I Tried Every Single Store-Bought Gravy I Could Get My Hands On — Here’s What I’m Using for Thanksgiving

updated Oct 25, 2023
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Various gravy brands in containers with festive sides of mashed potatoes and cranberries.
Credit: Sarah Crowley

Cooking up a Thanksgiving meal is as much a test of planning prowess as it is cooking ability. With so many dishes in play, it’s only natural to seek out time-saving shortcuts. For those who’d rather not deal with whisking up a lump-free gravy from scratch, the grocery store has your back.

Ready-made turkey gravy — in cans, jars, cartons, cubes, and just-add-water pouches — is good to have on hand, even if you do plan to make your own gravy. (It’s perfect to have lots available for those oh-so-important leftovers sandwiches.)

But which to choose? The end goal is to make sure you get the one that tastes the closest to homemade. We rounded up all the shelf-stable turkey gravies we could find in our local grocery store and put them to a taste test to find the very best store-bought gravy.

Quick Overview

The Best Store-Bought Gravy

Credit: Danielle Centoni

The Best Store-Bought Gravy: Knorr Roasted Turkey Gravy Mix

Maybe you don’t plan to roast a whole turkey, so drippings will be scarce. Maybe you just want/need to keep things super-simple. If that’s the case, this gravy mix is very full-flavored, so you can serve it as is (just follow the instructions) and be perfectly satisfied.

The super-dark and toasty color is your first clue this is a very savory gravy with a deep, roasted flavor — it’s so savory it almost tastes beefy. This mix doesn’t need any pan drippings to enhance it (in fact, they might be overkill), but a splash of white wine or vermouth would add a great touch. A tip: Sprinkle some chopped fresh herbs to make it more visually appealing and fresh-smelling.

Buy: Knorr Gravy Mix Roasted Turkey, $4.47 for 1.2 ounces on Amazon

Credit: Danielle Centoni

The Best Store-Bought Gravy to Upgrade Pan Drippings: McCormick Turkey Gravy Mix 

Admit it: When you clicked on the article, you totally thought McCormick was going to be the winner of this taste test. (And you wouldn’t be wrong for thinking that: They’re the most recognizable spice company in the world and one of the most profitable in the world.) Though not the winner, it did serve as our runner-up.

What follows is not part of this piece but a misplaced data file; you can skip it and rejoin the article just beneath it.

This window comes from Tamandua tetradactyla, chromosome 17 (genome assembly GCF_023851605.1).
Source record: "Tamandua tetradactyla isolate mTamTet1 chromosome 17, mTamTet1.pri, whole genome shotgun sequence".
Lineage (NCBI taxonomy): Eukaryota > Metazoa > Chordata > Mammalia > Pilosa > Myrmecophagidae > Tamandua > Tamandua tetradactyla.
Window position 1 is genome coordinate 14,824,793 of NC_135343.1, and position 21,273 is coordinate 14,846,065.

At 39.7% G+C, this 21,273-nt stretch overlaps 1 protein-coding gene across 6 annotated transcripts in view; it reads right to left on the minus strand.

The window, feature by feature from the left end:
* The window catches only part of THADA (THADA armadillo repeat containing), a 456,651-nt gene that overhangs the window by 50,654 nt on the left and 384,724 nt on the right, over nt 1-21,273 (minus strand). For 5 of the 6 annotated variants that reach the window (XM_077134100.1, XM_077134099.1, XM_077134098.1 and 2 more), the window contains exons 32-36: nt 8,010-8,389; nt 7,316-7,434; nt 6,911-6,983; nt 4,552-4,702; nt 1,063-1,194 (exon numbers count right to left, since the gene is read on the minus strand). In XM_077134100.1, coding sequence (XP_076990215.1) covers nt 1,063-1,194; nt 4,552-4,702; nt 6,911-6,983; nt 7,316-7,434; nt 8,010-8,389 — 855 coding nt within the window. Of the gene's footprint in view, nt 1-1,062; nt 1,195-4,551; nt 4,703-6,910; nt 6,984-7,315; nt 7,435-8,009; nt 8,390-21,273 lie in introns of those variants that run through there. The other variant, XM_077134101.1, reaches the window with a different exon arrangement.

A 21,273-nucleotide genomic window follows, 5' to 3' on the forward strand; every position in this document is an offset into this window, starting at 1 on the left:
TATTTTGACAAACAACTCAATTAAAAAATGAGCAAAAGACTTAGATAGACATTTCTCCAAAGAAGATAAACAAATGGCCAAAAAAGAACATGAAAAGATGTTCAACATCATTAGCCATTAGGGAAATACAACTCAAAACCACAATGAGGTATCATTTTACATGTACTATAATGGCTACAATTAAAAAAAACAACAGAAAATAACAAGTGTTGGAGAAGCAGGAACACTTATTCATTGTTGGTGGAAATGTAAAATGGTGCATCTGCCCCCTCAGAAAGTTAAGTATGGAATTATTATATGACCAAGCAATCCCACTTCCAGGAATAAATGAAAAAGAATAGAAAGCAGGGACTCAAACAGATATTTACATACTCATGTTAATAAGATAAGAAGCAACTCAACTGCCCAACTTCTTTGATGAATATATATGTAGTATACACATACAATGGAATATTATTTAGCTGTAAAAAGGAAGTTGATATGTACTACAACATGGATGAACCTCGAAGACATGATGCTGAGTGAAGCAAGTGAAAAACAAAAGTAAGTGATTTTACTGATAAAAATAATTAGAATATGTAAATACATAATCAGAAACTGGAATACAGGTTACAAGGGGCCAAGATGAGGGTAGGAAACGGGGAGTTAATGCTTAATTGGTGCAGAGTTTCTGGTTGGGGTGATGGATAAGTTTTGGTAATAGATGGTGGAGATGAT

On its own, this just-add-water mix won’t win any flavor awards. It tastes like the kind of poultry-flavored gravy you’d get on a frozen dinner — savory, sage-y, lightly salty, with a pleasant buttery flavor and the aroma of turkey stuffing.

But the best part about this mix is how it isn’t overly spiced or salted, which means you can pair it with all your delicious roast-y pan drippings and you won’t end up with a salt bomb.

To zhuzh it up, we recommend adding a splash of dry sherry or white wine, maybe a few sprigs of fresh herbs if you have them, and you’ll have a show-stopping (mostly store-bought) gravy with very little effort. Get this if you’re worried you’re not going to end up with enough gravy on the big day.

Buy: McCormick Turkey Gravy Mix, $1.44 for 28.12 grams on Amazon

How We Tested the Gravy Options

I tested nine different store-bought gravies. My test consisted of gathering up all the gravies, cooking them according to package directions, and trying them the way everyone wishes gravy could alway be eaten — with a spoon.

Out of the nine different options I found, there were quite a few variations. Some were too thick, some were too thin, some lacked flavor, some had TOO much flavor — the list goes on. But one (our winner!) was Goldilocks-level “just right” as a standalone option.

Because I didn’t want to leave any stone unturned, however, I also chose a runner-up that I found serves as an excellent supplement for those glorious pan drippings — Sandra Lee’s Semi Homemade-style.

Why You Should Trust Us

I’m a James Beard James Award-winning food writer, editor, recipe developer, and cookbook author. In addition to my culinary expertise, I cooked all of the store-bought gravies in my test according to the instructions so I could judge them solely on how they were meant to taste. I also didn’t put the gravy on anything so it could mask or improve any of the gravy’s flavors.

What’s your go-to gravy short cut? Tell us about it in the comments.